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  • He was called to the bar in 1859, but, although contributing to a, Liberal review, edited by Challemel Lacour, did not make much way until, on the 17th of November 1868, he was selected to defend the journalist Delescluze, prosecuted for having promoted the erection of a monument to the representative Baudin, who was killed in resisting the coup d'etat of 1851.
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  • Gambetta seized his opportunity and assailed both the coup d'etat and the government with an eloquence of invective which made him immediately famous.
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  • This long parliamentary career was closed by a courageous protest against the coup d'etat of December 2, 1851.
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  • Two years were spent by them in travels in New England, the region of the Great Lakes, and of the Mississippi; then the news of the coup d'etat of 18 Brumaire decided them to return to Europe.
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  • He was thrown into prison shortly before the coup d'etat of Thermidor (July 1794) which overthrew Robespierre.
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  • No Scottish king ever embarked on such a coup d'etat as the arrest of " the whole Scottish House of Lords," and Knox, who attributes a much larger design to James V., must have been deceived by rumour.
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  • The coup d'etat of that year aroused the strenuous opposition of Floquet, who had, while yet a student, given proof of his republican sympathies by taking part in the fighting of 1848.
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  • After the coup d'etat of the 2nd of December 1851, he confined himself to the duties of his pastorate.
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  • In the struggle between the Mountain and the Girondists he displayed great energy; and after the coup d'etat of the 31st of May 1793 he made himself conspicuous by his pitiless pursuit of the defeated party.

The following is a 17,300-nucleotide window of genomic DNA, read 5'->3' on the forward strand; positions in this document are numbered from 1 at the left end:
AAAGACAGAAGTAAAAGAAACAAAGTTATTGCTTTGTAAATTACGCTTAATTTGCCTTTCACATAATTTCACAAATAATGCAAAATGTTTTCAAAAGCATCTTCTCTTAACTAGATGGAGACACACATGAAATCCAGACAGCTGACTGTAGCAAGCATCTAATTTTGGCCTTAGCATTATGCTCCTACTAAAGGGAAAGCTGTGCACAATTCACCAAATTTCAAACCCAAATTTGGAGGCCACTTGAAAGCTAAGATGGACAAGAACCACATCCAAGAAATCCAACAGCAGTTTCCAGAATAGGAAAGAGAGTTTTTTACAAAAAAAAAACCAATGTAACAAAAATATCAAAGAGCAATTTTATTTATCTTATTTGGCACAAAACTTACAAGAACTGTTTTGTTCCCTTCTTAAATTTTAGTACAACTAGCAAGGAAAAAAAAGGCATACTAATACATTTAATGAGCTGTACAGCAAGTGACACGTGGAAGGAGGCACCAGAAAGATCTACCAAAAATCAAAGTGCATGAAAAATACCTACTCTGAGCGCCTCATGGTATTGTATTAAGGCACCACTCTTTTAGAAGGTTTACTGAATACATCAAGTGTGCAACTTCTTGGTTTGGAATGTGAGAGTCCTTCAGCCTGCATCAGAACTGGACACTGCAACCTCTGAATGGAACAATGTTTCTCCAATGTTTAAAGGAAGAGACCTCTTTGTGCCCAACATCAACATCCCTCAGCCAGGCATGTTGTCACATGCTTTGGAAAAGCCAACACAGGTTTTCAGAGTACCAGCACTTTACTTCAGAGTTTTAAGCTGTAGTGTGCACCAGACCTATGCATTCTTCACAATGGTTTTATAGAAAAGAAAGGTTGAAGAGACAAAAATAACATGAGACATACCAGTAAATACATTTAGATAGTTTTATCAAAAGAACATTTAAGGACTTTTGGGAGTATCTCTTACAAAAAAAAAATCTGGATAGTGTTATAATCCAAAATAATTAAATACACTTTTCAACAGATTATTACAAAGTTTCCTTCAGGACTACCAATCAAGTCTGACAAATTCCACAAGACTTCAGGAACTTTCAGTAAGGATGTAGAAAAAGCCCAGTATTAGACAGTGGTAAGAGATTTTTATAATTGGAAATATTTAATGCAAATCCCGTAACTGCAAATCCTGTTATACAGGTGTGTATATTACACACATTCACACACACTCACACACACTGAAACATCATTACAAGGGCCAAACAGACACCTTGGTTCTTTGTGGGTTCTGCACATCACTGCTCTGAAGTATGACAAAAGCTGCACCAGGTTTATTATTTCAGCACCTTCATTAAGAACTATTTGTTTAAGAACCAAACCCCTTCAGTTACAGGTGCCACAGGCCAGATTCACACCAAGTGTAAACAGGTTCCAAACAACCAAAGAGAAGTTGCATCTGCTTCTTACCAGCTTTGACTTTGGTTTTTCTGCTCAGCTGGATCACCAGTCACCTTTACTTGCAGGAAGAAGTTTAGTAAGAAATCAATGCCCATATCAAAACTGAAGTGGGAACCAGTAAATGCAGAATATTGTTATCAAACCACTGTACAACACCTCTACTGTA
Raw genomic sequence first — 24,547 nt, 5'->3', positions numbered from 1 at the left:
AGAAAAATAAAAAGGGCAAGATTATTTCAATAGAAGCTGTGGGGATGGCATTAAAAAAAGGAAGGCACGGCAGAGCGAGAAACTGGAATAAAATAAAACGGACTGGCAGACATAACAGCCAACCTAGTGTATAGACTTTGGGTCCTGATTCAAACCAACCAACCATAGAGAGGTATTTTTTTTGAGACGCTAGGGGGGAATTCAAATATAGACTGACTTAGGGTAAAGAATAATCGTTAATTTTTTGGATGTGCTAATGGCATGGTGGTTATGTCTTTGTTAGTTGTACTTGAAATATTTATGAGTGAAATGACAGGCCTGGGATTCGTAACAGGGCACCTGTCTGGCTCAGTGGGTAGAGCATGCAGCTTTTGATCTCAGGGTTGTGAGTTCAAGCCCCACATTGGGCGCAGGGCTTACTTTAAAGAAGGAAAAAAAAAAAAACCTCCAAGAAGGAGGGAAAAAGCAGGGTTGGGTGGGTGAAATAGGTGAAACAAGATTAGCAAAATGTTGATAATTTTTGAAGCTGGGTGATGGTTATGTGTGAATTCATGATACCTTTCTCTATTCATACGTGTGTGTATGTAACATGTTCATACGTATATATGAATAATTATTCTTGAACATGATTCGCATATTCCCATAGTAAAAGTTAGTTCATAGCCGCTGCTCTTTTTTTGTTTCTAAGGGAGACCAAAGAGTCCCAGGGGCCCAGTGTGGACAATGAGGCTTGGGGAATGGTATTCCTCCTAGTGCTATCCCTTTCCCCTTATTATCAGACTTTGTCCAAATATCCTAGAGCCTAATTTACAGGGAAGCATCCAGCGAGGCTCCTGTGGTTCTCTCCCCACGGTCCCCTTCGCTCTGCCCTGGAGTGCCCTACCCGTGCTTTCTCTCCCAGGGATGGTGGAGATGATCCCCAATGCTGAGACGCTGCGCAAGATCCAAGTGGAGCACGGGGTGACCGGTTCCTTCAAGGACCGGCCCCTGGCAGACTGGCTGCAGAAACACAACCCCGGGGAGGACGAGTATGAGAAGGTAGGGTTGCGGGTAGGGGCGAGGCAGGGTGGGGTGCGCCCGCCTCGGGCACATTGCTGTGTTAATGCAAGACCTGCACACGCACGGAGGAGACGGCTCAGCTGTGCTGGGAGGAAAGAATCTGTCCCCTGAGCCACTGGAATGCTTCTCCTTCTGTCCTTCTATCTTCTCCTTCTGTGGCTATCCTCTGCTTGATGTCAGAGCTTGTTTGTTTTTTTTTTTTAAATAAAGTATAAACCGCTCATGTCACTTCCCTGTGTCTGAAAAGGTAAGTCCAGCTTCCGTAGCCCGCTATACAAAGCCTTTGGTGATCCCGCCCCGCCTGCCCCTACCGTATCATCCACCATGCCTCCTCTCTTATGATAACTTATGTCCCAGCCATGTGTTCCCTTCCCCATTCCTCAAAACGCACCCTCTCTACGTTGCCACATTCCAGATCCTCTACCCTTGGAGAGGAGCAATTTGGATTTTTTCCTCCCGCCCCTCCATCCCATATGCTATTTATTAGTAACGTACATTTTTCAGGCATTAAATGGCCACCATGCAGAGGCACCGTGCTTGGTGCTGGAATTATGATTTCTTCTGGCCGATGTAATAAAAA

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  • It was at this period that he published two pamphlets - Sur l'independance de l'Italic. After the coup d'etat of December 2, 1851, Cormenin, who had undertaken the defence of Prince Louis Napoleon after his attempt at Strassburg, accepted a place in the new council of state of the empire.
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  • After the revolution he was deputy for the Gironde to the Constituent Assembly, and in 1849 to the Legislative Assembly, where he was one of the leaders of the Right until the coup d'etat on the 2nd of December 1851 drove him from public life.
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  • He escaped, thanks probably to the complicity of Danton, returned to France after the 9th of Thermidor of the year II., left it in exile again after the republican coup d'etat of the 18th of Fructidor of the year V., and died at Appenzell in Switzerland in 1798.
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  • Osterman was therefore the first and the most illustrious victim of the coup d'etat of the 6th of December 1741.
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  • Only a swift and sudden coup d'etat could save the independence of a country isolated from the rest of Europe by a hostile league.
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  • In the background Marshal Serrano and many politicians and military men steadily advocated a coup d'etat in order to avert the triumph of the republicans.
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  • There were three political parties: the Miguelites, who were still strong enough to cause trouble; the Chartists, who advocated the principles of 1826; the Septembrists, who advocated those of 1822 and took their name from the successful coup d'etat of the 9th -T ith of September 1836.
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  • By this coup d'etat the constitution of 1822 was substituted for the charter of 1826; and a Septembrist ministry under the Viscount Sft da Bandeira replaced the Chartist ministry under Saldanha, Terceira and Palmella.